The quintessential coming of age drama.
When you think of great Stephen King adaptations your mind immediately goes to The Shining (1980) and The Shawshank Redemption (1994). But one film that manages to transcend its short story King origins is Stand By Me. By all rights the film should have been a fairly straightforward road-trip style film but became something altogether familiar to the universal theme of childhood. A film that is about children rather than for them, laced with summer holidaynostalgia that is reminiscent to anyone who has fond memoires of their youth.
In the summer of 1959 Geordie (Wheaton) feels isolated from his family. His older brother having recently died in a car crash he finds solace in his best friends Chris (Phoenix), Teddy (Feldman) and Vern (O’Connell). When theylearn of the location of a local boy’s body they set out on a cross-country odyssey to find him, in the hope that it might get their pictures in the local paper. Along the way they will begin to learn about who they are, their strengths and weaknesses and what it means to leave childhood things behind them. All the while a local gang of youths, led by the threatening Ace (Sutherland) is tracking down the body and will make sure their younger counterparts have none of the glory they know is coming their way.
The film is set in a simpler time, there is no internet, no I-phones and no Justin Bieber for these teens to get wrapped up in. Their concerns are more pure, like who would win in a fight between Mighty Mouse and Superman? Or if Mickey’s a Mouse, Pulto’s a dog then what is Goofy? It’s the kind of musing that makes you remember a time when the simple things in life meant something. What becomes clear is that these boys are on a physical and emotional journey of discovery and that, to hit on a cliché, the destination is the journey itself.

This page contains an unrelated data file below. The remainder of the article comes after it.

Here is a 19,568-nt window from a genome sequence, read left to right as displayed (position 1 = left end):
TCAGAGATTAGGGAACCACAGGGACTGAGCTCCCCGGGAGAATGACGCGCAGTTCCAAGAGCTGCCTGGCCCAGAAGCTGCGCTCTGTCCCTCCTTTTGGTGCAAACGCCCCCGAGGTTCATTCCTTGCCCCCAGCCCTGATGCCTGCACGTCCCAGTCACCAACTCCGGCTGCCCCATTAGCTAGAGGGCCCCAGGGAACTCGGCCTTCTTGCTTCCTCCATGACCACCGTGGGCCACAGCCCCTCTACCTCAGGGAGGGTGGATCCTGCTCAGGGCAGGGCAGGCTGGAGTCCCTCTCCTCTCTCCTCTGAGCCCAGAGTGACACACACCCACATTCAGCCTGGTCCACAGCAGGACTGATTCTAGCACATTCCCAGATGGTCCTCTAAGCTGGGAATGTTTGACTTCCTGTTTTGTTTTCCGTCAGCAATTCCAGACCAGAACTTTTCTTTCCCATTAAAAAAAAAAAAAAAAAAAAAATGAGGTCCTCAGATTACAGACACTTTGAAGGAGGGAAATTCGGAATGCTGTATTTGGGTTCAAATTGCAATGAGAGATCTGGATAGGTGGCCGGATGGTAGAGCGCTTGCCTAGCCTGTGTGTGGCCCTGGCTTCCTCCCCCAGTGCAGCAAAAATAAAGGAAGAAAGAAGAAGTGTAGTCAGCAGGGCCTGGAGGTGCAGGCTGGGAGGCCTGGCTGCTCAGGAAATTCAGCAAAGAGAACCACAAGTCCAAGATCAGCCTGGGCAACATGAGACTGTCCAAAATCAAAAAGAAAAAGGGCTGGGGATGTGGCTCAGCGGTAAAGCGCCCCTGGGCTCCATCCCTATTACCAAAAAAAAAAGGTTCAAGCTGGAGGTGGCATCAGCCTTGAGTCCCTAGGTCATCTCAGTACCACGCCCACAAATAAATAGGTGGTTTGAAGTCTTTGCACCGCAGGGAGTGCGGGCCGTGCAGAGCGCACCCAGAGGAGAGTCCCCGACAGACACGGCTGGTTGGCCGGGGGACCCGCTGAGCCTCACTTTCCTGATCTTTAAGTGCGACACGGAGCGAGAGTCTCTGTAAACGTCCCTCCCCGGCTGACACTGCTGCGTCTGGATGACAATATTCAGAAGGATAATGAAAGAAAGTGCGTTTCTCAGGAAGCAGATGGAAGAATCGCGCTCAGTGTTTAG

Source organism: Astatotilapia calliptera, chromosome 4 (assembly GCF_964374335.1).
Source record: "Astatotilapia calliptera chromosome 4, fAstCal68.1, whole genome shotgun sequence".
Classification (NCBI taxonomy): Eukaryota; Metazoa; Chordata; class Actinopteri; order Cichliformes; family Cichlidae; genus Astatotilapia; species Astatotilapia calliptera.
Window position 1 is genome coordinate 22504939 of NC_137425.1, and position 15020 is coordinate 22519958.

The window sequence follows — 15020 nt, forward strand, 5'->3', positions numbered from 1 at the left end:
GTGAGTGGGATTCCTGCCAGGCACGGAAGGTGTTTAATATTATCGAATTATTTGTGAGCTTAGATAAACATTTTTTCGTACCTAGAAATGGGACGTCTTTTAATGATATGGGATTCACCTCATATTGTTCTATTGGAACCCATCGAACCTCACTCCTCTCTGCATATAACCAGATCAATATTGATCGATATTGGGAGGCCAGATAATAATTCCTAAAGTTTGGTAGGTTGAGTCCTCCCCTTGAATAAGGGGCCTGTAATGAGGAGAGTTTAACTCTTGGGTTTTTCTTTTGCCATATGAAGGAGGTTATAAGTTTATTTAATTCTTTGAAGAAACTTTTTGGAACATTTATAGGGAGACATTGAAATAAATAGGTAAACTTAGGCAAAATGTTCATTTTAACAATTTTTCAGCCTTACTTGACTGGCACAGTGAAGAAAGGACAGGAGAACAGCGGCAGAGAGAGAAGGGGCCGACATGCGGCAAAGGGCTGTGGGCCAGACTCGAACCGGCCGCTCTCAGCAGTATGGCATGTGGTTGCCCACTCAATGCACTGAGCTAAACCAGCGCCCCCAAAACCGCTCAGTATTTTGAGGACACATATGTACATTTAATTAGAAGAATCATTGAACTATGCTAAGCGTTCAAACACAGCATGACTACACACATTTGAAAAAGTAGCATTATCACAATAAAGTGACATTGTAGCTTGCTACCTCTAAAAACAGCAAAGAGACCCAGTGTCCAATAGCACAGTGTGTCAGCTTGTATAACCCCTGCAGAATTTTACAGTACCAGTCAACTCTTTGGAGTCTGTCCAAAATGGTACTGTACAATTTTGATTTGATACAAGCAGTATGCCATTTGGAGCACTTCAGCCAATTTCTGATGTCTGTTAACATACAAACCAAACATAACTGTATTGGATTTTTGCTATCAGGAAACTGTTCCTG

The closer the boys get to finding the body, the more they begin to reveal their true characters. Chris may be the natural leader but he has endless self-doubt about what he can achieve in life. Geordie has intelligence but it goes unseen by his parents. Teddy may have the bravado but he’s damaged by an abusive father who he cannot help but hero worship. All the while Vern has more resolve than he gives himself credit for, he may be the brunt of the jokes but it is him who sets the gang out on their quest.
All this is perfectly guided by Rob Reiner’s direction. Having recently made This Is Spinal Tap (1984) throwing his hat into more dramatic rings proves immense versatility. He never resorts to any flashy gimmickry but rather lets the narrative gently unfold all the while letting his bright young cast develop organically on camera.
And what a young cast they were. Wheaton, who would later go onto a successful role in Star Trek; The NextGeneration, brings huge vulnerability to Geordie. Feldman, the most experienced cast member at that point in their young careers, is jovial while bringing a sense of unhinged psychosis to Teddy. O’Connell in many ways feels like he is playing himself at that point in his life, the youngest member of the cast there is something loveably naïve about Vern that makes him all the more cuddly to behold. However, it is a burgeoning River Phoenix who stole the show all those years ago. Watching him now there is a certain level of destiny about his part of Chris Chambers, a bad boy misunderstood who longs to be more than his reputation. Such is his gravity on screen that he leads the whole film as well as the group of boys.
Stand By Me is a film that is able to speak to every new generation discovers it. A film that directly reflects on what it means to be young and have your whole life in front of you. The ending was poignant at the time but since Phoenix’s untimely death now echoes in such a way as to make it heartbreakingly real. Stand By Me will stay with you forever and, like a great novel, will want to be passed on to as many new viewers as possible.
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